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The Cash Box Kings from the album Oscar’s Motel
The Cash Box Kings from the album Oscar’s Motel available on Alligator Records (by Lee Zimmerman)
Unless it’s rendered with some sort of difference or distinction, the Blues can sometimes come across as a somewhat generic form of expression. In other words, it takes a specific approach to carve out an individual identity within those particular realms. The Cash Box Kings have made it their mission over the course of their collective career to do just that, and to a great extent they’ve succeeded. As a result, they’ve received a fair share of critical acclaim, including a Blues Blast Music Award for Traditional Blues Album of the Year for their album Black Toppin’ and two BMA nominations for the album that followed, 2015’s Holding Court, both in addition to the group’s nomination as Band of the Year.
Although the group takes their cue from a vintage Chicago Blues post-war style that dates back to ‘40s and ‘50s — with more than a hint of early 20th century Delta Blues besides — The Cash Box Kings also manage to inject a personal approach that helps to enhance their overall appeal. Led by singer, songwriter, and harmonica player, Joe Nosek, and singer/songwriter Oscar Wilson, the band also includes guitarist Billy Flynn, bassist John W. Lauler, drummer Kenny “Beedy Eyes” Smith, and pianist Lee Kenehira. Together, they blend an abject devotion to the form with ample doses of their own humor and personality. It can get testy; a track on the new album tellingly-titled “I Can’t Stand You” reflects the discourse described by the name through a seemingly impromptu spoken exchange that’s amplified as contentious conversation.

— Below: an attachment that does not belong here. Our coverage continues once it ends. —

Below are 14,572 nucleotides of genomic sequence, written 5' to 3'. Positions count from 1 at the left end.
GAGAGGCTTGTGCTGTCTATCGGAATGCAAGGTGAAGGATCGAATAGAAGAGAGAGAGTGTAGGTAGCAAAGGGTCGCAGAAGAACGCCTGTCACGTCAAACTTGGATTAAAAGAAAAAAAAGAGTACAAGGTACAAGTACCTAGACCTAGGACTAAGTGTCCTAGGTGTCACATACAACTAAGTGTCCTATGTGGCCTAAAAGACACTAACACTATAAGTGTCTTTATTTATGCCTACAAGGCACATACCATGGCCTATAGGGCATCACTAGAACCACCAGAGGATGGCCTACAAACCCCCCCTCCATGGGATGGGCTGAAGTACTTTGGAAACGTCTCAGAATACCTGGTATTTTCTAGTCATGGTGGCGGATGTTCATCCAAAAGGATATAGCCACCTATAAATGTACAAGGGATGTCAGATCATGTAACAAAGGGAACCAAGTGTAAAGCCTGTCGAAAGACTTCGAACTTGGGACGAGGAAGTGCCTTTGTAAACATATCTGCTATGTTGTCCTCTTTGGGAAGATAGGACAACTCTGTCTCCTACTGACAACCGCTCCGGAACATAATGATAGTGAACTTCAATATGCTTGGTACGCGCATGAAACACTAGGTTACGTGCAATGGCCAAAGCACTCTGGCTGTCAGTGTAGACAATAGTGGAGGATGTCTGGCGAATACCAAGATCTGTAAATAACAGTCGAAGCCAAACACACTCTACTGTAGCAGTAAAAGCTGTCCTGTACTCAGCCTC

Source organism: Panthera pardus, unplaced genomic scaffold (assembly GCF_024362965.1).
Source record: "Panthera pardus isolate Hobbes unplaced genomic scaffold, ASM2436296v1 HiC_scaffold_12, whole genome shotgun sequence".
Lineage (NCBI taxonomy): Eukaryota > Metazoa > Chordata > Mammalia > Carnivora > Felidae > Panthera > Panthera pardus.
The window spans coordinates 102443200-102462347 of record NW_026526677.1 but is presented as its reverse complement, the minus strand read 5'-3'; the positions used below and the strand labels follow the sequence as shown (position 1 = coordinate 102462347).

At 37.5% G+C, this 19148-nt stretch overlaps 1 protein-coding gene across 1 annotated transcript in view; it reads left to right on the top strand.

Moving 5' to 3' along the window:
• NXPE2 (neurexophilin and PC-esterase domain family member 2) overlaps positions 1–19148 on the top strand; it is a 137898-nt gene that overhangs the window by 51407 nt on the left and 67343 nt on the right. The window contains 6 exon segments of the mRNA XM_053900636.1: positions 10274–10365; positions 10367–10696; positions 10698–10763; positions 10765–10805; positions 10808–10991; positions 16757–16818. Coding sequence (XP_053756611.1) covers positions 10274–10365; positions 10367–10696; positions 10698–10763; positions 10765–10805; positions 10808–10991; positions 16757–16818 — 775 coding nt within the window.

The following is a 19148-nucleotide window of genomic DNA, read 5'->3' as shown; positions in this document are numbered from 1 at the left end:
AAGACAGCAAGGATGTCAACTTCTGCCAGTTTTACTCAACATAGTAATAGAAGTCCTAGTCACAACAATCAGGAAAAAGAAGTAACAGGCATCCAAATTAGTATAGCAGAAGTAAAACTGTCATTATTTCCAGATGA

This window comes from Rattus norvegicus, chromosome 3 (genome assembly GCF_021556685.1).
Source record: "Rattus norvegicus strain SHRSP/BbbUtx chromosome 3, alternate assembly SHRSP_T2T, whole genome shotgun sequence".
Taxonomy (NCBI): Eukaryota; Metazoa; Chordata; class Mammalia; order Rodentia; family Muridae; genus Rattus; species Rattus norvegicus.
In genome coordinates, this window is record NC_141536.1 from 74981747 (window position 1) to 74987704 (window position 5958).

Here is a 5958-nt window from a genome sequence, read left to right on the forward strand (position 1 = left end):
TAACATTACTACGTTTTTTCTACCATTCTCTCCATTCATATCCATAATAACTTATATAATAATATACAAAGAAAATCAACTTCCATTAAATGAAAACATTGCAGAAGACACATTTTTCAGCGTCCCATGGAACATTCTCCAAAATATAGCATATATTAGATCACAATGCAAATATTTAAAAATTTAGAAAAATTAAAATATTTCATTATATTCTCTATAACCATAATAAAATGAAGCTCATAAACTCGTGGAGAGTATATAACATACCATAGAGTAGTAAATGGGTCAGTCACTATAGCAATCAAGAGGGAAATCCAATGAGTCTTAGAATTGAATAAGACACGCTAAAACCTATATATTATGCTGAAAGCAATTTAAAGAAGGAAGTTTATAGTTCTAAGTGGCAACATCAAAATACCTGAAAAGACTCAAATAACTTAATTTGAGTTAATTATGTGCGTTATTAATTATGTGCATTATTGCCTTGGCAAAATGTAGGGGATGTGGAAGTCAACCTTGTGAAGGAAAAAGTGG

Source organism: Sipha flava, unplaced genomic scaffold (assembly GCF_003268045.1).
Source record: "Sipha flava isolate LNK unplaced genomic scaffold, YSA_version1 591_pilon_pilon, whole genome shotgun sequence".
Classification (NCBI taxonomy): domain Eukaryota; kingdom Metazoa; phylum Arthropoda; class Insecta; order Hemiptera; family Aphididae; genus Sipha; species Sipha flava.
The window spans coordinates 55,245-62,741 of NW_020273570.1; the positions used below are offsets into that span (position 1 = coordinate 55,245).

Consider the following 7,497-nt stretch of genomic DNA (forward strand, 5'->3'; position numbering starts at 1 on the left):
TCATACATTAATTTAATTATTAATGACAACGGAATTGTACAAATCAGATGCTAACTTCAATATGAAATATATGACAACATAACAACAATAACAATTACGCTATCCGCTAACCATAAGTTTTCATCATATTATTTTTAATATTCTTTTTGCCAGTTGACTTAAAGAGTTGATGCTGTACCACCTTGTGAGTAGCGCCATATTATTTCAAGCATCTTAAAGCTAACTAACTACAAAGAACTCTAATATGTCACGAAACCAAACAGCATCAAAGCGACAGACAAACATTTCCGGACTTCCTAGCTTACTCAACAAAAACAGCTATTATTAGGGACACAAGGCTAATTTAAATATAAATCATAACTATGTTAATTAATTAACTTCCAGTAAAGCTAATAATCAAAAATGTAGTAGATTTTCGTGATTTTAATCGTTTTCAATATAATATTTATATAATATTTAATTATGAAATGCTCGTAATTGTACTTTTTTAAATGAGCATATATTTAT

Mostly though, The Cash Box Kings allow their revelry to spill over as rock-steady rhythms (as expressed in the title track and the Chuck Berry-like flourish of “Ride Santa Ride”) and songs that sound like they were drawn from vintage environs (a take on Muddy Waters’ “Please Have Mercy”, the slow, sprawling rhythm of “Nobody Called It the Blues”, and the swampy sounding “Pontiac Blues” provide prime examples). The band’s confidence and conviction are in ample evidence throughout, ensuring an added flair and finesse within the proceedings overall.
Ultimately, Oscar’s Motel provides The Cash Box Kings with yet another effort on which they can rest a storied reputation. Book a reservation. It’s a welcome refuge indeed. (by Lee Zimmerman)
Listen and buy the music of The Cash Box Kings from AMAZON
For more information head on over to The Cash Box Kings website
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